Return. If it's scheduled maintenance, mention the outage window. If not, just mention that you're already fixing the problem through a swift action plan.

Talk to. Where can users get updates? Who can users talk to?

As you create your system outage messages, be sure to include these key details so that your customers don’t feel like they’re in the dark. For even better communication, you can get a full guide to creating your emergency action plan and engaging with customers during an incident here.

8 Service Interruption Notice Samples

Now that you know what type of information you should include in your service interruption notice, let’s go through some real-life examples. While every company has its unique brand voice, these examples will help you build well-crafted messaging for your own company.

Public Status Page

First and foremost, your public status page should wow your customers. (Just check out Instatus’ client gallery to get inspired.) On the status page, you should use an informative tone and stay concise.

Here’s a professional example from Slack’s status page that gives a quick summary of the issue and what they did about it:

Flickr used a different approach with their status page. Because it was planned maintenance – and not an active incident – this company used a playful tone. As you can imagine, planned maintenance has more flexible communication possibilities.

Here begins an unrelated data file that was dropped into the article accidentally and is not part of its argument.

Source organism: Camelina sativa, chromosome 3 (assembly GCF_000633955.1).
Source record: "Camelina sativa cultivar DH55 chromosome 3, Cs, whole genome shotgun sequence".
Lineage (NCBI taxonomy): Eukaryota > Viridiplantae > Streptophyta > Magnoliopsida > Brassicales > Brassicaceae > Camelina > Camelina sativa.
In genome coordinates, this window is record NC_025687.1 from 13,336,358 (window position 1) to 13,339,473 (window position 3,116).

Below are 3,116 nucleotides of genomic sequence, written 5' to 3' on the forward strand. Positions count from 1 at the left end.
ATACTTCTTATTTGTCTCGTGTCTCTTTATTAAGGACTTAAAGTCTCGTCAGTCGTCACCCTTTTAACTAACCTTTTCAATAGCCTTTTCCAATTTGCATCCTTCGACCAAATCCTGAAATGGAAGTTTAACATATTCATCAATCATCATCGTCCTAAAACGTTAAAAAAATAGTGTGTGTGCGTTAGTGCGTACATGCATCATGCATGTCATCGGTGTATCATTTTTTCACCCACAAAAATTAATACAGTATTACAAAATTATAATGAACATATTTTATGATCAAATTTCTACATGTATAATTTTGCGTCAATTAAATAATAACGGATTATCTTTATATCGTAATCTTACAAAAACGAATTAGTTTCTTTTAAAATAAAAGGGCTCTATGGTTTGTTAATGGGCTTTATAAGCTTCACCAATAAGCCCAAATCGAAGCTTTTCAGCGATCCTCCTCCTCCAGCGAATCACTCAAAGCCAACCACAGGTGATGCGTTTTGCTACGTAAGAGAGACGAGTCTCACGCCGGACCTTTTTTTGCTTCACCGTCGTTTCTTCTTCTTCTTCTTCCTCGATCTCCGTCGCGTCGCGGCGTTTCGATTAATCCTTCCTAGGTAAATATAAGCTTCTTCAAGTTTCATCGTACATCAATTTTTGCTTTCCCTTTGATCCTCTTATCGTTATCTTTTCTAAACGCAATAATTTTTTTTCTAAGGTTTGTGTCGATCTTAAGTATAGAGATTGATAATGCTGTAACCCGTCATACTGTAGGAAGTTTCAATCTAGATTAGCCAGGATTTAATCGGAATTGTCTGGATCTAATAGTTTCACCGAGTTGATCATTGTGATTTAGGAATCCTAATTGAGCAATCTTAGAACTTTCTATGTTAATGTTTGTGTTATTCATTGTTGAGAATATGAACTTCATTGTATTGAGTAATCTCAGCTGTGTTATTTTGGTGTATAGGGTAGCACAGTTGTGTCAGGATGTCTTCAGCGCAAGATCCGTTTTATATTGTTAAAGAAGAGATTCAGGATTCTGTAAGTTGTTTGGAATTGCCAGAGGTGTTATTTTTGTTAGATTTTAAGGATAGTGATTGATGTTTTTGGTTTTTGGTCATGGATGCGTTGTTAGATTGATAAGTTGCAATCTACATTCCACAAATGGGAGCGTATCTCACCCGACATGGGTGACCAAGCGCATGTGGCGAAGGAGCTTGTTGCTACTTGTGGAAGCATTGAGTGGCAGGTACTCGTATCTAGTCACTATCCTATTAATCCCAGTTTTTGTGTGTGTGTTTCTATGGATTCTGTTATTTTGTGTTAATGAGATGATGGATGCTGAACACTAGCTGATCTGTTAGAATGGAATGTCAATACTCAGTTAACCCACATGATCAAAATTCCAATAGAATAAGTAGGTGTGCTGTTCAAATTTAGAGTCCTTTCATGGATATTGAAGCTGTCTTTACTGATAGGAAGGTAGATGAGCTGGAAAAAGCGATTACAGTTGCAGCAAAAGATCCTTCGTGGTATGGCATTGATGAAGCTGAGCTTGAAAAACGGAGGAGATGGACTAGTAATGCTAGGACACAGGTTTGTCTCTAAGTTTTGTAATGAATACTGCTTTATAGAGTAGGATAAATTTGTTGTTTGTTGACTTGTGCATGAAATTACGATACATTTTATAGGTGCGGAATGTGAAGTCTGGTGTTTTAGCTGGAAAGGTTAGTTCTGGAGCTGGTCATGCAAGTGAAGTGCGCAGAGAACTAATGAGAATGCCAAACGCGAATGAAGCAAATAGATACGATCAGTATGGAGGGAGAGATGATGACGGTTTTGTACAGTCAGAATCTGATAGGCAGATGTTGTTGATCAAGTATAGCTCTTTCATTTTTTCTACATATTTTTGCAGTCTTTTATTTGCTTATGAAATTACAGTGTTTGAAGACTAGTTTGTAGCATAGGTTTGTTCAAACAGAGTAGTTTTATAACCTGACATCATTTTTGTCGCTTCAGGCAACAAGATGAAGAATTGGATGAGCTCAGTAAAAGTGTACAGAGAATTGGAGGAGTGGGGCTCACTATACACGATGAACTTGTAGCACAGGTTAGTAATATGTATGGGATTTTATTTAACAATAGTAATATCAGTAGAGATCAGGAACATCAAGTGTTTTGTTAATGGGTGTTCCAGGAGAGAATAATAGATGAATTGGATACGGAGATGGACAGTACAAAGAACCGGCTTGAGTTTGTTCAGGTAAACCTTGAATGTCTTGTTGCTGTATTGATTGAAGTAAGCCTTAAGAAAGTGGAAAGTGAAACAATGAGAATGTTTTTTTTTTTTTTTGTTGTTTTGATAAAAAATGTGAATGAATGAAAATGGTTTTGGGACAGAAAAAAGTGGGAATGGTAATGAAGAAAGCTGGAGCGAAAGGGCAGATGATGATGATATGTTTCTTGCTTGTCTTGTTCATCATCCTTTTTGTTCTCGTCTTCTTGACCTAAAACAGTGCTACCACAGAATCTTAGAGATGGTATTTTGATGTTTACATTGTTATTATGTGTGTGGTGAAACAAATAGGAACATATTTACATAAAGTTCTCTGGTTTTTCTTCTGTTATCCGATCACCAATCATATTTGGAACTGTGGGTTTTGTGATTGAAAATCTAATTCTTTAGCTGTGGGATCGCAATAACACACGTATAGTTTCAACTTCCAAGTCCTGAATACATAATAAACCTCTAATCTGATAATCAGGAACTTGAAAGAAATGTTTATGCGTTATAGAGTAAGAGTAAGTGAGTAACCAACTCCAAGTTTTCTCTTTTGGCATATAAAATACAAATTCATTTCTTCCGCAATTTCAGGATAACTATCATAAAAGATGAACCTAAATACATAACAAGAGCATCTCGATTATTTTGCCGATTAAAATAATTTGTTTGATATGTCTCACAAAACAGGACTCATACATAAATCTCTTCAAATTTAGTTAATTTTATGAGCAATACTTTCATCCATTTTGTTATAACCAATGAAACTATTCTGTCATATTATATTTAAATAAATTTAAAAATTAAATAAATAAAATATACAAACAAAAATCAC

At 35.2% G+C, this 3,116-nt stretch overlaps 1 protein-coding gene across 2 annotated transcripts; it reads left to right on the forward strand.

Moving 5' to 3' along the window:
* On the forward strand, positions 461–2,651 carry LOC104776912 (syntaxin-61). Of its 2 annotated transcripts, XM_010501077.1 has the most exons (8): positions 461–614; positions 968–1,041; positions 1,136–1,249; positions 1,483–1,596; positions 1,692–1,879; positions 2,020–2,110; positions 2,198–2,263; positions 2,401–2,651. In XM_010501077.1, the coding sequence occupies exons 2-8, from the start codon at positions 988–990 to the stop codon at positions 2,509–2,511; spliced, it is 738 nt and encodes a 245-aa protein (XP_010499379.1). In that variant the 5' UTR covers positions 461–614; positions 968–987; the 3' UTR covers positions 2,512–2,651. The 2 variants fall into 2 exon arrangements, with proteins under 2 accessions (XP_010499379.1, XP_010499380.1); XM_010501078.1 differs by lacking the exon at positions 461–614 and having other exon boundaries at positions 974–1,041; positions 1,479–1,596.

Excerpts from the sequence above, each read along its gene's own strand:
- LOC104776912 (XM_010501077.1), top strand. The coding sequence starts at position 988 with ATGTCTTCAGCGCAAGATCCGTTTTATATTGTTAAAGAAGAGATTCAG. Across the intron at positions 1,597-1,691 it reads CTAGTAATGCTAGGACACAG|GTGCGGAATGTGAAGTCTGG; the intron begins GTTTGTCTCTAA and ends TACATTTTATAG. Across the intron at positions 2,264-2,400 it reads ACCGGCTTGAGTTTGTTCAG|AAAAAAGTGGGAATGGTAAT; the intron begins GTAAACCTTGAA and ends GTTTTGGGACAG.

Outage Messaging Template:

To communicate an incident:

At [date/time], our customers started to experience issues with [affected area]. We’re working urgently to investigate and resolve the issue. Get the latest details on our status page: [Instatus link]

For an update:

Our team has determined that the outage is a result of [reason]. We’re in contact with our [service provider/IT team] to fix this problem and get back online as soon as possible. Check our live service status here: [Instatus link]

Email

Similar to your status page, you should send informative email updates to your customers. Here are some examples of clear and to-the-point messaging.

Google Fiber’s email is a perfect example of top customer service. It outlines what happened and offers a solution (through a $4 credit):

This other outage email message is less formal, but still gets to the point. It’s a bit more playful, but shows transparency:

Outage Messaging Template:

Subject: Service outage. Quickly fixing issue.

Hi XXX,

We’re sorry to say we’re experiencing a service outage. At the moment, you may be unable to [affected area]. Our team is working quickly to fix the issue. Meanwhile, you can check our status page for live service updates: [Instatus link].